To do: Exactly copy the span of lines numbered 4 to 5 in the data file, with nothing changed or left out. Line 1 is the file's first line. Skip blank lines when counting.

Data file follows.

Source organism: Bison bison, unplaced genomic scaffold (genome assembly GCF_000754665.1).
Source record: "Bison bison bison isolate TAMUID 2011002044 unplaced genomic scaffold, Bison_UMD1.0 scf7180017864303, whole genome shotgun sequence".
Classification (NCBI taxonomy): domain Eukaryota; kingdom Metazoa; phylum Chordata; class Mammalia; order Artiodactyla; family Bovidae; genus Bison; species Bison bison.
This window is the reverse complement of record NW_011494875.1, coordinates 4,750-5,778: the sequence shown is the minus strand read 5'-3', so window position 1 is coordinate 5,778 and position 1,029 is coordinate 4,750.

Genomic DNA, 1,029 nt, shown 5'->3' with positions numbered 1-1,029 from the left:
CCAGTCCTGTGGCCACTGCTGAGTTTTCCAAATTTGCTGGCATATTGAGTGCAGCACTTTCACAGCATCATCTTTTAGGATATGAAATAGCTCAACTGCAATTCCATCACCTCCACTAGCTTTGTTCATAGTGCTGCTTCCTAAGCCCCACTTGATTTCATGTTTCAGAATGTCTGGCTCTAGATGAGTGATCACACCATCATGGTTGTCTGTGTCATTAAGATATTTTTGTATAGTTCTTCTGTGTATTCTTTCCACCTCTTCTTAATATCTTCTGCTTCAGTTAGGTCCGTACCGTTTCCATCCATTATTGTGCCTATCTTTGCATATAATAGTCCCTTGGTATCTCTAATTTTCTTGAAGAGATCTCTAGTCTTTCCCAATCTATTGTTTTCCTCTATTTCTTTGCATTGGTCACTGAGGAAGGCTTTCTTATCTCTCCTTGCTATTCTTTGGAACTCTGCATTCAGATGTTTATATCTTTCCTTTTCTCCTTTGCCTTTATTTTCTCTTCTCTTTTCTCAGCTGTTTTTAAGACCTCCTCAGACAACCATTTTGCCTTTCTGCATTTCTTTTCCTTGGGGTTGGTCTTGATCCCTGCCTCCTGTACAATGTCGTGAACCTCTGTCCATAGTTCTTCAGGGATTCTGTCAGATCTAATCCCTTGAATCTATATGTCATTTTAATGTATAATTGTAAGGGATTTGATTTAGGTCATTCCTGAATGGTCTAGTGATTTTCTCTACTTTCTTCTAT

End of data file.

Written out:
This window is the reverse complement of record NW_011494875.1, coordinates 4,750-5,778: the sequence shown is the minus strand read 5'-3', so window position 1 is coordinate 5,778 and position 1,029 is coordinate 4,750.

Genomic DNA, 1,029 nt, shown 5'->3' with positions numbered 1-1,029 from the left: